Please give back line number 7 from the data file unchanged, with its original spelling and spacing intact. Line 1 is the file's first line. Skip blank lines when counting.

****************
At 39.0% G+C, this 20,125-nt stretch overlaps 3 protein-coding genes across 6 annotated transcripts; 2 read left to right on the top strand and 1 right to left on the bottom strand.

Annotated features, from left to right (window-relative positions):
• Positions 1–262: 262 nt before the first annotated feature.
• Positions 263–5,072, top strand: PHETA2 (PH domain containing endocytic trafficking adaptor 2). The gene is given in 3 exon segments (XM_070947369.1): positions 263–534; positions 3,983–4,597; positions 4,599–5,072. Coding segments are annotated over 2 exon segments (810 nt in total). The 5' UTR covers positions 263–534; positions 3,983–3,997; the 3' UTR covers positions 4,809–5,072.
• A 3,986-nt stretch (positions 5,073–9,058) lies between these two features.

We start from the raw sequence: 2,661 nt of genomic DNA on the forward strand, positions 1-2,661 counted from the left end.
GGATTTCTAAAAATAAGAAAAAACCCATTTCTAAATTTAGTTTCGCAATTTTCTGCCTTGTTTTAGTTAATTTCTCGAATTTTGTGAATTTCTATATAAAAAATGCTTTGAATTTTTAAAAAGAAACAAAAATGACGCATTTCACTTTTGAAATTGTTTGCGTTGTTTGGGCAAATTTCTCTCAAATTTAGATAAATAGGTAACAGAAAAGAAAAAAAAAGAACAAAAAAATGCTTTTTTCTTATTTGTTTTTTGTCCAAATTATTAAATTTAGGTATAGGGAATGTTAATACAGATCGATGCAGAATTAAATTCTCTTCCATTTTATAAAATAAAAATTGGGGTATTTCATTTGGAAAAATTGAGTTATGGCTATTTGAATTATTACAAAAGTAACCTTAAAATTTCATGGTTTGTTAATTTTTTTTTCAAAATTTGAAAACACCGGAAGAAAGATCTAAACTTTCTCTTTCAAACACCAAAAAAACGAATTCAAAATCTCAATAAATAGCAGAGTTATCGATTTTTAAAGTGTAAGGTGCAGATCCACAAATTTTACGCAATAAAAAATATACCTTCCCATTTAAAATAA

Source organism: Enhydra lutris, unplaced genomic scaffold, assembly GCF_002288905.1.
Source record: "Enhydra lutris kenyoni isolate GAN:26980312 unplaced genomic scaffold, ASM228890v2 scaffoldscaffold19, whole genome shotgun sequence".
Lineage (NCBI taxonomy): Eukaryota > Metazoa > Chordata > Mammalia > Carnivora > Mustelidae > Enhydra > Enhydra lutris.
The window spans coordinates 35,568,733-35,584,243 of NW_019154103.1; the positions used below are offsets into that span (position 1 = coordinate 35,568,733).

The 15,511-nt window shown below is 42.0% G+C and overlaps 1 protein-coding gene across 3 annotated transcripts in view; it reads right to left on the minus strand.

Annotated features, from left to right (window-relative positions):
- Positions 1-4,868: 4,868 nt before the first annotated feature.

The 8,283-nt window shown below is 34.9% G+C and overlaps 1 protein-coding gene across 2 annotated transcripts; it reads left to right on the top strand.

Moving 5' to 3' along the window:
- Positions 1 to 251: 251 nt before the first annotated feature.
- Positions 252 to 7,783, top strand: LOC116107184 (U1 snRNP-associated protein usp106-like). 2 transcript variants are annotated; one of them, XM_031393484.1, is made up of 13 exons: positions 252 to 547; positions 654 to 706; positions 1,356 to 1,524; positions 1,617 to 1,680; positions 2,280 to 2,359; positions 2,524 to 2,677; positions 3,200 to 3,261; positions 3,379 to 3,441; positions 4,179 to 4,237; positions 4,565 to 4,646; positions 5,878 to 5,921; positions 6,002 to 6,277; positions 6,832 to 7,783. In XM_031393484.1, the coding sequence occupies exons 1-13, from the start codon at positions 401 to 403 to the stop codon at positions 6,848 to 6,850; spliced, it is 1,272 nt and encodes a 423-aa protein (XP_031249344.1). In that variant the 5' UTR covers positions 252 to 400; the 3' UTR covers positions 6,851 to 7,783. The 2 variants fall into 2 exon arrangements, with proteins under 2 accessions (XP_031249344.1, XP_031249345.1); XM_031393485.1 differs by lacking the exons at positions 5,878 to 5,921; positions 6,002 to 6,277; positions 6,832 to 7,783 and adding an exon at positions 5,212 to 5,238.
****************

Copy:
GGATTTCTAAAAATAAGAAAAAACCCATTTCTAAATTTAGTTTCGCAATTTTCTGCCTTGTTTTAGTTAATTTCTCGAATTTTGTGAATTTCTATATAAAAAATGCTTTGAATTTTTAAAAAGAAACAAAAATGACGCATTTCACTTTTGAAATTGTTTGCGTTGTTTGGGCAAATTTCTCTCAAATTTAGATAAATAGGTAACAGAAAAGAAAAAAAAAGAACAAAAAAATGCTTTTTTCTTATTTGTTTTTTGTCCAAATTATTAAATTTAGGTATAGGGAATGTTAATACAGATCGATGCAGAATTAAATTCTCTTCCATTTTATAAAATAAAAATTGGGGTATTTCATTTGGAAAAATTGAGTTATGGCTATTTGAATTATTACAAAAGTAACCTTAAAATTTCATGGTTTGTTAATTTTTTTTTCAAAATTTGAAAACACCGGAAGAAAGATCTAAACTTTCTCTTTCAAACACCAAAAAAACGAATTCAAAATCTCAATAAATAGCAGAGTTATCGATTTTTAAAGTGTAAGGTGCAGATCCACAAATTTTACGCAATAAAAAATATACCTTCCCATTTAAAATAA